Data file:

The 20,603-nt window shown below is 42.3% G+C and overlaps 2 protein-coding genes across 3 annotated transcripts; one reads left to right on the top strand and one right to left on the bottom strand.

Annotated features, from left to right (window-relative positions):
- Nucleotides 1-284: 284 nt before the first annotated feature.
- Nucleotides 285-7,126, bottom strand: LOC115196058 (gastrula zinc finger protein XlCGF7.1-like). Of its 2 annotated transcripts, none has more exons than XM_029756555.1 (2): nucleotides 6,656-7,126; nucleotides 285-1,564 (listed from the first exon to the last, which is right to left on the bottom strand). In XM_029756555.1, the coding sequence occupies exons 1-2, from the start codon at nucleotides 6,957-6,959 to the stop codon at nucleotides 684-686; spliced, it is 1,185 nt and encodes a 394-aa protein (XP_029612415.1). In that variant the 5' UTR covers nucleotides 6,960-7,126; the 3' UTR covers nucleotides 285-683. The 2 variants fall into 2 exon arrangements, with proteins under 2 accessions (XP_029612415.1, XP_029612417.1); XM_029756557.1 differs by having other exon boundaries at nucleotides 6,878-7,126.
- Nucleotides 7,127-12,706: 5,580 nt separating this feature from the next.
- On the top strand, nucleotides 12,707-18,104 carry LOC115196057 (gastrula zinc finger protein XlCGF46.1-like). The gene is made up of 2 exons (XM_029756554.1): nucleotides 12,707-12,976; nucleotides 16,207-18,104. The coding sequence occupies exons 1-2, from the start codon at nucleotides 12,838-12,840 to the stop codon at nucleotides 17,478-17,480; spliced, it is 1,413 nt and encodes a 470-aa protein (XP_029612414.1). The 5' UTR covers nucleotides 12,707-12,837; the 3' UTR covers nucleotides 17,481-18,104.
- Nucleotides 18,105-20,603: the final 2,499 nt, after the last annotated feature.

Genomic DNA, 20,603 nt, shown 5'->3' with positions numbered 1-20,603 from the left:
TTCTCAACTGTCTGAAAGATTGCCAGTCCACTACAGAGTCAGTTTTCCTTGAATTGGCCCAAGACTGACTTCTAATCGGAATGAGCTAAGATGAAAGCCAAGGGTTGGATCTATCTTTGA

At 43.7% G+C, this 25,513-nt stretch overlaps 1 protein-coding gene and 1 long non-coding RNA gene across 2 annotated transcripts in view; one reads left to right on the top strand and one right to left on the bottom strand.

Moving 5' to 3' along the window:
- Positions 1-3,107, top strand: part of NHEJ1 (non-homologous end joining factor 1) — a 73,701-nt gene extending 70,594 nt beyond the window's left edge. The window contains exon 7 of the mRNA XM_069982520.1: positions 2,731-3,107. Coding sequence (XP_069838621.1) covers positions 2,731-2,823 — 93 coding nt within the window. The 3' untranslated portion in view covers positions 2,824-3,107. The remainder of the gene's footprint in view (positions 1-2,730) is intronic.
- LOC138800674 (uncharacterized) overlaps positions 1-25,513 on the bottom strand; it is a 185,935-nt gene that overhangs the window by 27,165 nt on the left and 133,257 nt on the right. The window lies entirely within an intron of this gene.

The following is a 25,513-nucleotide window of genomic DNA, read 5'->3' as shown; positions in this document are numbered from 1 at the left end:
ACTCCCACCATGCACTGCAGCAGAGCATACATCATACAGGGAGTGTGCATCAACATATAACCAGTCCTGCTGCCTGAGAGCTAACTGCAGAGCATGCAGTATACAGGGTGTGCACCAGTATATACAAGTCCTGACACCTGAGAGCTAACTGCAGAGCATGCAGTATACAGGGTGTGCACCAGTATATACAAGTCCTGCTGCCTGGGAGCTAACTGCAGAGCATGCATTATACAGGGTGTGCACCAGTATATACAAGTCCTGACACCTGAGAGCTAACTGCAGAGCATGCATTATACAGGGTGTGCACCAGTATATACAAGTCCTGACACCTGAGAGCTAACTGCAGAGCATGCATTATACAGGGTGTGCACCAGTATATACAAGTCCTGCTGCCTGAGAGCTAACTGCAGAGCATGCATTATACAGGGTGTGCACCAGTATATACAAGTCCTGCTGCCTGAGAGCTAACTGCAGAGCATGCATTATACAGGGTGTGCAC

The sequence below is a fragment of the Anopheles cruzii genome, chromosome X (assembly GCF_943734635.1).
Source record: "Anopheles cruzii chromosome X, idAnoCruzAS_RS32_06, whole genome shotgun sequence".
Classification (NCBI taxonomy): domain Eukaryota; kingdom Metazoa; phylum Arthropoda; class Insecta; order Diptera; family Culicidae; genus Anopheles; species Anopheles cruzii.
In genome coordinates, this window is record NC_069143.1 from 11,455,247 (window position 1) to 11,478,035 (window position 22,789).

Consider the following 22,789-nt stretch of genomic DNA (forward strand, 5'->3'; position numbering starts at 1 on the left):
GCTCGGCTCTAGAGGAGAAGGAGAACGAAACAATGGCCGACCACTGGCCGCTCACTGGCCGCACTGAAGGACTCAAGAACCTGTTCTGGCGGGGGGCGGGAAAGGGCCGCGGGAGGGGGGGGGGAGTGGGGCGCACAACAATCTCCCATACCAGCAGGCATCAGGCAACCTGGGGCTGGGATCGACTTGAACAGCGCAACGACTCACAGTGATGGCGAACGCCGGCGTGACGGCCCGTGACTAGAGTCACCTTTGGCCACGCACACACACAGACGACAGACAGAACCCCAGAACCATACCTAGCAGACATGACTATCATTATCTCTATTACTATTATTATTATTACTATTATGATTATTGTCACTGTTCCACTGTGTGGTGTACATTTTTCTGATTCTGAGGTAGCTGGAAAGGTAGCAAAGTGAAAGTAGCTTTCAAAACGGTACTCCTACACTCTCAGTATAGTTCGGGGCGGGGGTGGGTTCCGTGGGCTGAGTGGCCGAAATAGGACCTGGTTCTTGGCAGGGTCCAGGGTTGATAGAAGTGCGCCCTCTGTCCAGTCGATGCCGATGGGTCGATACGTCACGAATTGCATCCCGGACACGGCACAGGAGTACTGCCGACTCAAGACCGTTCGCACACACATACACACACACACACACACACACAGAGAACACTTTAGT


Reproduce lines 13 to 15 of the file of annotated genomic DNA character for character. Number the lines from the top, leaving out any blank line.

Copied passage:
- LOC138800674 (uncharacterized) overlaps positions 1-25,513 on the bottom strand; it is a 185,935-nt gene that overhangs the window by 27,165 nt on the left and 133,257 nt on the right. The window lies entirely within an intron of this gene.

The following is a 25,513-nucleotide window of genomic DNA, read 5'->3' as shown; positions in this document are numbered from 1 at the left end:
ACTCCCACCATGCACTGCAGCAGAGCATACATCATACAGGGAGTGTGCATCAACATATAACCAGTCCTGCTGCCTGAGAGCTAACTGCAGAGCATGCAGTATACAGGGTGTGCACCAGTATATACAAGTCCTGACACCTGAGAGCTAACTGCAGAGCATGCAGTATACAGGGTGTGCACCAGTATATACAAGTCCTGCTGCCTGGGAGCTAACTGCAGAGCATGCATTATACAGGGTGTGCACCAGTATATACAAGTCCTGACACCTGAGAGCTAACTGCAGAGCATGCATTATACAGGGTGTGCACCAGTATATACAAGTCCTGACACCTGAGAGCTAACTGCAGAGCATGCATTATACAGGGTGTGCACCAGTATATACAAGTCCTGCTGCCTGAGAGCTAACTGCAGAGCATGCATTATACAGGGTGTGCACCAGTATATACAAGTCCTGCTGCCTGAGAGCTAACTGCAGAGCATGCATTATACAGGGTGTGCAC